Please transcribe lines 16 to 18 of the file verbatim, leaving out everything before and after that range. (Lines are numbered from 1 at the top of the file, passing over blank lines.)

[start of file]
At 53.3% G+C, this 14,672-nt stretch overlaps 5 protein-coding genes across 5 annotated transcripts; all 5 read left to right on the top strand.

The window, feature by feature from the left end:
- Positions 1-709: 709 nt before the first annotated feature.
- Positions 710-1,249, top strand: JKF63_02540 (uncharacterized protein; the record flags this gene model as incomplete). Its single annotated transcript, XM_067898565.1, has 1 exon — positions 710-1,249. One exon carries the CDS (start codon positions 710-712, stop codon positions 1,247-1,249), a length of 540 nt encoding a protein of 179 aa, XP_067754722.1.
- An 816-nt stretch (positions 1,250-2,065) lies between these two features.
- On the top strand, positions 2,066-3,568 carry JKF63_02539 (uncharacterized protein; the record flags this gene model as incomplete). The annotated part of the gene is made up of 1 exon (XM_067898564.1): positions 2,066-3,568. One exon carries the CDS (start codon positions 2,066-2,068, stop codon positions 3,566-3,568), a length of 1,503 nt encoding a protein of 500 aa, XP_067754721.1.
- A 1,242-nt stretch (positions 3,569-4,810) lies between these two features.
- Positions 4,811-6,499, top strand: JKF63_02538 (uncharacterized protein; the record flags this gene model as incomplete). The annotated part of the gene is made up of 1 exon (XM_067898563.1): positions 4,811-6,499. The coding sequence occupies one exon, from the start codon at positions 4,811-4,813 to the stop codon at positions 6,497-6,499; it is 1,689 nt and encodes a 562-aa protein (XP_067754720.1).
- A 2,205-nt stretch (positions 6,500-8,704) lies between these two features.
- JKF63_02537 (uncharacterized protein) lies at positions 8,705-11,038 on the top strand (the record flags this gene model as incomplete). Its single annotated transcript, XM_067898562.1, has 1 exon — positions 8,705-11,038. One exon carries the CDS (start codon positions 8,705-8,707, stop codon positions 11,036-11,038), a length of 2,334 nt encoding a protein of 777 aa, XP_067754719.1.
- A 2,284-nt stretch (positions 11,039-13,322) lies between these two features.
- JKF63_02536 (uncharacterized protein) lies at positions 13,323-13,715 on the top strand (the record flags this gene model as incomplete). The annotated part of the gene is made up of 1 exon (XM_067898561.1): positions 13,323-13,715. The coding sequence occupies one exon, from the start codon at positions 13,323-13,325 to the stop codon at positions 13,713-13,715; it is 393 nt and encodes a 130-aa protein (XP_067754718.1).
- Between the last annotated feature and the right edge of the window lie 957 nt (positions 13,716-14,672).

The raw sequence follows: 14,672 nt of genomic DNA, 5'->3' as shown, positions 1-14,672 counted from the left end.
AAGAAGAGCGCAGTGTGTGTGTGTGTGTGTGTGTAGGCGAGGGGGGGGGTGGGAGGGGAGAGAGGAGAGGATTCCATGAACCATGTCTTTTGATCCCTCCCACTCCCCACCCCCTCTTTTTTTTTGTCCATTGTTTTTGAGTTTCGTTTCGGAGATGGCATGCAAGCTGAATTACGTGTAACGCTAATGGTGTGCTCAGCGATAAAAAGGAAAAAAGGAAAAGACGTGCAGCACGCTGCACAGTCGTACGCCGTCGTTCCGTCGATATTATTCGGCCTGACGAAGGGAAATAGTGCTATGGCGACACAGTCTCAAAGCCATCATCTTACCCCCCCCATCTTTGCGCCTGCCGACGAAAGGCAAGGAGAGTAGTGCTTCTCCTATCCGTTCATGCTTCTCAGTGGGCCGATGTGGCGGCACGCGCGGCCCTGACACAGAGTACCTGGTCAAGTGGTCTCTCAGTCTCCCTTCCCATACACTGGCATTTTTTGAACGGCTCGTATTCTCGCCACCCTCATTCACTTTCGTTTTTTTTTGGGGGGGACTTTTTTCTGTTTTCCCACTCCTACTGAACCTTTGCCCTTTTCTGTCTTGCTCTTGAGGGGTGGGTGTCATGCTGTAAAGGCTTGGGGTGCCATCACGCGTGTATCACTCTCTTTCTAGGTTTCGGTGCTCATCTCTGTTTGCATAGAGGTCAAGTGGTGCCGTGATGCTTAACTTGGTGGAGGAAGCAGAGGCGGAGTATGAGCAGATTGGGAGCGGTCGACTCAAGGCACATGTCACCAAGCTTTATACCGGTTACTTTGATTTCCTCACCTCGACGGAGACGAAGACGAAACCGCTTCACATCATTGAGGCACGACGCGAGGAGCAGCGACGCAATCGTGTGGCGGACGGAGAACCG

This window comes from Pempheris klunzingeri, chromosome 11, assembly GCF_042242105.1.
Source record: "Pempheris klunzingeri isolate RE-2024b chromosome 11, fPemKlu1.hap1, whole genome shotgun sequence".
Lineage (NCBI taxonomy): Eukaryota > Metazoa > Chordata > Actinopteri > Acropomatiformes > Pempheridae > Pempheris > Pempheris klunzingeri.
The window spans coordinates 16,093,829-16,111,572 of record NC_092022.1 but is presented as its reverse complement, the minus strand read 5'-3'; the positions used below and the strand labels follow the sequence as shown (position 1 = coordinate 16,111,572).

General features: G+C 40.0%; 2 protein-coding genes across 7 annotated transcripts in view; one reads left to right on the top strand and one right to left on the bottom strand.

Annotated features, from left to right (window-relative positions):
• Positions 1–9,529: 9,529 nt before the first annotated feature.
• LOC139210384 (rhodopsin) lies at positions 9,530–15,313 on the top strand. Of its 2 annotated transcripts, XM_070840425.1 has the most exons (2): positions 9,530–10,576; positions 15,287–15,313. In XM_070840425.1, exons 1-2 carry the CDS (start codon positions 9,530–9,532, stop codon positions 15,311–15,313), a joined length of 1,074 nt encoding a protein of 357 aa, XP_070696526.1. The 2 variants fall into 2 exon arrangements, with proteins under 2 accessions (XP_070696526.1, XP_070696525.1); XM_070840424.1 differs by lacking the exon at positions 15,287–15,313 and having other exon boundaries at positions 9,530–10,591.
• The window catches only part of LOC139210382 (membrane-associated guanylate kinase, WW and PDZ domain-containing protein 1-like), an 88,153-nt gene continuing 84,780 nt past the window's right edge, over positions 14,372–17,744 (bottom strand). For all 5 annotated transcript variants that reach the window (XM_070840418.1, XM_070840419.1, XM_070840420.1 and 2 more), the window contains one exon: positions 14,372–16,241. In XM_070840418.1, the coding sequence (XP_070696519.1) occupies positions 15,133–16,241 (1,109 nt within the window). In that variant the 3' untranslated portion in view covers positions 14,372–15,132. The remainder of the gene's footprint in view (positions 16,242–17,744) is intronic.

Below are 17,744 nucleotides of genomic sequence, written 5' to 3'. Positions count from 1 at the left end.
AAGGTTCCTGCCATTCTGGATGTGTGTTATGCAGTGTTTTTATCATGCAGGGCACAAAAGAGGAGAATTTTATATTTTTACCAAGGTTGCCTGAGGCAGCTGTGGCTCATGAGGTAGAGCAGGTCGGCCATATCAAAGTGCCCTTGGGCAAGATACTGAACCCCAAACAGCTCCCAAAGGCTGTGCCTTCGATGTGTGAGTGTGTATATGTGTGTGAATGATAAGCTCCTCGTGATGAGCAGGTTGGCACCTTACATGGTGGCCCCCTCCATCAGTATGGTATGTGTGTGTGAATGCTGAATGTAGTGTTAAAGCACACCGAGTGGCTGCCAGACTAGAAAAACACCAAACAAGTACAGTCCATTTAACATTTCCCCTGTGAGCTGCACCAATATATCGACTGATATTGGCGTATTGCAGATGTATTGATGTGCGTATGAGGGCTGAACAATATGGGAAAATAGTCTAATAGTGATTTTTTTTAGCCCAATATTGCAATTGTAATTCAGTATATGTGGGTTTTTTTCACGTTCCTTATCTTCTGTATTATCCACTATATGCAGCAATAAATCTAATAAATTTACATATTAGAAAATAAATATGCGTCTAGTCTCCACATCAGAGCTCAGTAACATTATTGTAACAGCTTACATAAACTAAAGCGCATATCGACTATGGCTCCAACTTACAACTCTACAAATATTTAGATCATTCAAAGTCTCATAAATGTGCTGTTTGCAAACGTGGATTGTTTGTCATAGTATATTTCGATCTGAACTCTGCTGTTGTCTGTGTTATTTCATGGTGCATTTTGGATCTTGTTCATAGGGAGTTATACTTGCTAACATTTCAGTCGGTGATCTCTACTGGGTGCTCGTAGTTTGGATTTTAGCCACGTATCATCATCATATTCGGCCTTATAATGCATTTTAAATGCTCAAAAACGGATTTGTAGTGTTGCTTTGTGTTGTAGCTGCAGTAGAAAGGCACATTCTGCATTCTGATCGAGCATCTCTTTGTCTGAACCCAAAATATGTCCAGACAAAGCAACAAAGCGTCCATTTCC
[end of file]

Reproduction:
This window comes from Pempheris klunzingeri, chromosome 11, assembly GCF_042242105.1.
Source record: "Pempheris klunzingeri isolate RE-2024b chromosome 11, fPemKlu1.hap1, whole genome shotgun sequence".
Lineage (NCBI taxonomy): Eukaryota > Metazoa > Chordata > Actinopteri > Acropomatiformes > Pempheridae > Pempheris > Pempheris klunzingeri.